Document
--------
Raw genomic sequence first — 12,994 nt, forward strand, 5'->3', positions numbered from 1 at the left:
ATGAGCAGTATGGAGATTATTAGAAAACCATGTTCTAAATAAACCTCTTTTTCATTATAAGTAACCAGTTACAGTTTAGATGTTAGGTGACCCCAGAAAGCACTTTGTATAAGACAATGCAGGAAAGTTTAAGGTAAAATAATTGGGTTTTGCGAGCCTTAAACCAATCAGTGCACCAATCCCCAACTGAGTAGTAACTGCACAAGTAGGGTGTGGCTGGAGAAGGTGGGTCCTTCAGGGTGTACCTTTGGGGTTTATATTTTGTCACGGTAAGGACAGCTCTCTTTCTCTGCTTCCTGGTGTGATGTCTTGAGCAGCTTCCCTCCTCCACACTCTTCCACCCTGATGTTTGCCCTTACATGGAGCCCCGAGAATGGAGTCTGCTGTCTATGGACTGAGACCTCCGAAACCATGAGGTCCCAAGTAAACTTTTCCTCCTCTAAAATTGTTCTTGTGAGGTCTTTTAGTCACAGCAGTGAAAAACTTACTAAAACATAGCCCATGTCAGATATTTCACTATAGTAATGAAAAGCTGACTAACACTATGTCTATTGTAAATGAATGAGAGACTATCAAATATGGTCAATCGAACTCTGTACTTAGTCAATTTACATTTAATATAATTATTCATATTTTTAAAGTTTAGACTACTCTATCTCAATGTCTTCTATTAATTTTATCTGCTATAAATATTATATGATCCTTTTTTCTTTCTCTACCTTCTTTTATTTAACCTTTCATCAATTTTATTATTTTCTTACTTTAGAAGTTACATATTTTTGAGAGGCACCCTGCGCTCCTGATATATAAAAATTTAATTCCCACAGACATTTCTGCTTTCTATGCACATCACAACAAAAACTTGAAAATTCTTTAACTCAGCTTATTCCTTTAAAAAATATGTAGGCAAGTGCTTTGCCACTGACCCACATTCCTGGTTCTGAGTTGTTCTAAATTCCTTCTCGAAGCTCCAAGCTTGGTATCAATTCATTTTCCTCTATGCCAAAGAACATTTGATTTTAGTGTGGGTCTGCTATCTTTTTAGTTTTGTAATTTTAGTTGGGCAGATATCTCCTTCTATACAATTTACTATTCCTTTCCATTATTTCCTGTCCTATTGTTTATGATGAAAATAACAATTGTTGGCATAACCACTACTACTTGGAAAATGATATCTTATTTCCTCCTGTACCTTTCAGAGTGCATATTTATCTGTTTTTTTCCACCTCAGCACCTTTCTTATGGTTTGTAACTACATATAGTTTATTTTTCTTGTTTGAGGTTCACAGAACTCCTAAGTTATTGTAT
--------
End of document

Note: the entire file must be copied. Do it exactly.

Raw genomic sequence first — 12,994 nt, forward strand, 5'->3', positions numbered from 1 at the left:
ATGAGCAGTATGGAGATTATTAGAAAACCATGTTCTAAATAAACCTCTTTTTCATTATAAGTAACCAGTTACAGTTTAGATGTTAGGTGACCCCAGAAAGCACTTTGTATAAGACAATGCAGGAAAGTTTAAGGTAAAATAATTGGGTTTTGCGAGCCTTAAACCAATCAGTGCACCAATCCCCAACTGAGTAGTAACTGCACAAGTAGGGTGTGGCTGGAGAAGGTGGGTCCTTCAGGGTGTACCTTTGGGGTTTATATTTTGTCACGGTAAGGACAGCTCTCTTTCTCTGCTTCCTGGTGTGATGTCTTGAGCAGCTTCCCTCCTCCACACTCTTCCACCCTGATGTTTGCCCTTACATGGAGCCCCGAGAATGGAGTCTGCTGTCTATGGACTGAGACCTCCGAAACCATGAGGTCCCAAGTAAACTTTTCCTCCTCTAAAATTGTTCTTGTGAGGTCTTTTAGTCACAGCAGTGAAAAACTTACTAAAACATAGCCCATGTCAGATATTTCACTATAGTAATGAAAAGCTGACTAACACTATGTCTATTGTAAATGAATGAGAGACTATCAAATATGGTCAATCGAACTCTGTACTTAGTCAATTTACATTTAATATAATTATTCATATTTTTAAAGTTTAGACTACTCTATCTCAATGTCTTCTATTAATTTTATCTGCTATAAATATTATATGATCCTTTTTTCTTTCTCTACCTTCTTTTATTTAACCTTTCATCAATTTTATTATTTTCTTACTTTAGAAGTTACATATTTTTGAGAGGCACCCTGCGCTCCTGATATATAAAAATTTAATTCCCACAGACATTTCTGCTTTCTATGCACATCACAACAAAAACTTGAAAATTCTTTAACTCAGCTTATTCCTTTAAAAAATATGTAGGCAAGTGCTTTGCCACTGACCCACATTCCTGGTTCTGAGTTGTTCTAAATTCCTTCTCGAAGCTCCAAGCTTGGTATCAATTCATTTTCCTCTATGCCAAAGAACATTTGATTTTAGTGTGGGTCTGCTATCTTTTTAGTTTTGTAATTTTAGTTGGGCAGATATCTCCTTCTATACAATTTACTATTCCTTTCCATTATTTCCTGTCCTATTGTTTATGATGAAAATAACAATTGTTGGCATAACCACTACTACTTGGAAAATGATATCTTATTTCCTCCTGTACCTTTCAGAGTGCATATTTATCTGTTTTTTTCCACCTCAGCACCTTTCTTATGGTTTGTAACTACATATAGTTTATTTTTCTTGTTTGAGGTTCACAGAACTCCTAAGTTATTGTAT